Are you ending 2018 on a very single note? Did you try to find someone this year? Were you simply unable to get a text back, no matter how middling or promising the date? Why not get a dog?
Yes, adopting a furry roommate would mean there’s someone who is always excited for you to come home, and a snuggle buddy should you be the kind of person to share your couch and/or bed with your pooch. But according to the Washington Post, adopting a dog and subsequently hiring a dog walker means you’ll also get lots of texts. (They can’t really help you on the dating front, though.)
Dog walking can be a cutthroat gig; in 2017, The Wall Street Journal reported on the high standards services like Wag! have for potential walkers. Jenna White, the director of dog-walking operations for Rover, explained to the Post that, “Ongoing, two-way communication is actually one of the most important components to a successful walk.” The company requires walkers to complete a report card after every walk, which includes space for details like bathroom breaks, route, and interaction with other dogs. But even freelance walkers have upped the communication ante, to the point where one said troubleshooting a dog’s issues and ailments with pet owners can feel like “co-parenting.”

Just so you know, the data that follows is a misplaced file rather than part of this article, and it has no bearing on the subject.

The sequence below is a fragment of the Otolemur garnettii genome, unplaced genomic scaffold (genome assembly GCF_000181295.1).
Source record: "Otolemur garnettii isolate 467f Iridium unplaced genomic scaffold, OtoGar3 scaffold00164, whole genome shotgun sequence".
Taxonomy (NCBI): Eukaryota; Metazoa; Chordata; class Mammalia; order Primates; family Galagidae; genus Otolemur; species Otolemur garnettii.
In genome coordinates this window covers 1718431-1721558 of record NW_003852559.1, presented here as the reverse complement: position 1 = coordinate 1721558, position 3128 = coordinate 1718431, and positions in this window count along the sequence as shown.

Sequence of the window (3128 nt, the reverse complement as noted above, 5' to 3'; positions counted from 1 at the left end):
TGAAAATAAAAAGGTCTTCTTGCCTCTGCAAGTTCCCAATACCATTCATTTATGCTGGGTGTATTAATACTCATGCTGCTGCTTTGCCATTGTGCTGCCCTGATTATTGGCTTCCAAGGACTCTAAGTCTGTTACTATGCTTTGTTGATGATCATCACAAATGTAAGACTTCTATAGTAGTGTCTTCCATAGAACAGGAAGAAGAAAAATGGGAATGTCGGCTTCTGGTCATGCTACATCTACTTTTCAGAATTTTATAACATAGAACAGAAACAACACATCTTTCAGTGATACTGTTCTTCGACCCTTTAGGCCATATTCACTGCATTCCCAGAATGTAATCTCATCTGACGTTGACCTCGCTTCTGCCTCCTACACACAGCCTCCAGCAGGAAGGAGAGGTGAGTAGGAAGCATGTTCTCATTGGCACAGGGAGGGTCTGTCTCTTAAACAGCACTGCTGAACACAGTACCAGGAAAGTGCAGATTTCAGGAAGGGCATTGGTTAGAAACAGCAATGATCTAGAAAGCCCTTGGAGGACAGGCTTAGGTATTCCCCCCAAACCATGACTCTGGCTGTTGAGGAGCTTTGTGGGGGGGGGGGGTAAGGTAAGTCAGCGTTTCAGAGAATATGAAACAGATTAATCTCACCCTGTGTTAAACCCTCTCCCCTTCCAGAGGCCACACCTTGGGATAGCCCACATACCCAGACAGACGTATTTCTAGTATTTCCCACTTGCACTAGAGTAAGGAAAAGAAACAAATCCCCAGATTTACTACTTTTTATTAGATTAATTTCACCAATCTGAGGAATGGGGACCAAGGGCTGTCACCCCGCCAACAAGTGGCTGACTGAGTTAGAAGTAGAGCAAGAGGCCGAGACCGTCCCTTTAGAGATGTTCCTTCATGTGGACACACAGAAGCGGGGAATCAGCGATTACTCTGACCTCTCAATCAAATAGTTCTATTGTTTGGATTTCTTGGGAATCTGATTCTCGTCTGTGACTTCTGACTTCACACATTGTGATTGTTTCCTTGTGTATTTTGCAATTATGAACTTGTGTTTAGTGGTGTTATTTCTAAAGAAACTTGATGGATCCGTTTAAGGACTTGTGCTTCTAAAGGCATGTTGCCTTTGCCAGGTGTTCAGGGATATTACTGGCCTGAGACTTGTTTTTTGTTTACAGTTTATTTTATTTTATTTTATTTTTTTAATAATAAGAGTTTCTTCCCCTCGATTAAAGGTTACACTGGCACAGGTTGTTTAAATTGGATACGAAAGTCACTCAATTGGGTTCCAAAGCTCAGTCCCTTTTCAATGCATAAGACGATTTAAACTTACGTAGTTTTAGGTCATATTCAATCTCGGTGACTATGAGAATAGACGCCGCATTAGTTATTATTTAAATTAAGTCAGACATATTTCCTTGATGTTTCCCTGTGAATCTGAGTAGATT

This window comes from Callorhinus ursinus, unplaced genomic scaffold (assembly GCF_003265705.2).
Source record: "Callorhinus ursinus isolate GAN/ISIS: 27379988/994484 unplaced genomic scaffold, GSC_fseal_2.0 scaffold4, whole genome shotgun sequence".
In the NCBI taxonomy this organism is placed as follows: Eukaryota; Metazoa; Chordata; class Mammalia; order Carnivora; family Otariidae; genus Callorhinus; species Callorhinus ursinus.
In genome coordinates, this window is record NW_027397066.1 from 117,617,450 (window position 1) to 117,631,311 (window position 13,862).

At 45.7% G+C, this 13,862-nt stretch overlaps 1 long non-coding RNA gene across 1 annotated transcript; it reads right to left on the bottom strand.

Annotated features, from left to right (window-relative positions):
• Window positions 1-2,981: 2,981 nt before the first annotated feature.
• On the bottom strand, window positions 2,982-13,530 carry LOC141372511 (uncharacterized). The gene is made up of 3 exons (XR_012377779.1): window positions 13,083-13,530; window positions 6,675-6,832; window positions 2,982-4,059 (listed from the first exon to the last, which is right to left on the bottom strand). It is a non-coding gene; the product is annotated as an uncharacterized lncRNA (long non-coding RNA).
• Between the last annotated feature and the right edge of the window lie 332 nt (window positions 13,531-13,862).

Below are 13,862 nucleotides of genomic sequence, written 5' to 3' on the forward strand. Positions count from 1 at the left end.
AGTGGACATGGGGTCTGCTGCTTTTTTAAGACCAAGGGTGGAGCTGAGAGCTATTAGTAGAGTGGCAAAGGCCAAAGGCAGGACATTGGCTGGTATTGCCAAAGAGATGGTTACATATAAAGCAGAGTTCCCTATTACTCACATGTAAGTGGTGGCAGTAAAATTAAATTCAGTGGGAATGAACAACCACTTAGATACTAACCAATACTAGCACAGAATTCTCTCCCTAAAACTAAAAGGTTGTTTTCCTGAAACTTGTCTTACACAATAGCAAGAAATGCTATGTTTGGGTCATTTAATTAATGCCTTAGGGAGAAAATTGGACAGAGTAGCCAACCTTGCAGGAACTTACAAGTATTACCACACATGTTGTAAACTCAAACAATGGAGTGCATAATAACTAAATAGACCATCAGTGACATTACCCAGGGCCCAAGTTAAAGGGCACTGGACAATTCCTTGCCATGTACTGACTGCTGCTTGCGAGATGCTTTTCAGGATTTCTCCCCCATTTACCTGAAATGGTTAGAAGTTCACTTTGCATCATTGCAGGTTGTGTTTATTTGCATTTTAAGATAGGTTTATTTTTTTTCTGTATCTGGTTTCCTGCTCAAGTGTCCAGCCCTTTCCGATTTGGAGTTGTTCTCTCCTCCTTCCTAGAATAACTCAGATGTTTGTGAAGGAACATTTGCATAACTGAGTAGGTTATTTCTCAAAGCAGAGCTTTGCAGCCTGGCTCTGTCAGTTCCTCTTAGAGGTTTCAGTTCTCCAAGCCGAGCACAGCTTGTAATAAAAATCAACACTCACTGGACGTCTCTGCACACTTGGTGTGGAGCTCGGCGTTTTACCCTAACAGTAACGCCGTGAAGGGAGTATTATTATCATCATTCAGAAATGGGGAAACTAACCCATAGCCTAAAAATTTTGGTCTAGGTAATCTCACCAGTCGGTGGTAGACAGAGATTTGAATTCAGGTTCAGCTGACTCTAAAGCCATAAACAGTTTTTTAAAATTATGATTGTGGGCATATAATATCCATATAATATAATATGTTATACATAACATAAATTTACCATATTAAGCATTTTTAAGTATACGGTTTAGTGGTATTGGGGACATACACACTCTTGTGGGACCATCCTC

A dog walker named Christy Griffin told the Post that after each walk she “give[s] a full report that includes not only peeing and pooping but also kind of general well-being, and if the dog socialized with other dogs.” Bonus: She’ll send “six to eight” photos of your dog living their best doggy life, all posed expertly because Griffin holds a treat in her hand as Insta-bait.
There is a lot you could say about expecting that dog walkers, whose rates often vary, to go above and beyond for the gig. But dogs can’t give verbal updates the same way children can (“Mommy, the babysitter let me watch Frozen three-and-a-half times in a row!”) and caring for a dog often takes more nuance than plant-sitting (either they’re alive or they’re dead, there is no in-between).
Anyway, I give it between six months and two years before the New York Times vows section reports on a couple who met because one fell in love with another’s text updates about Fido, details about poop and all.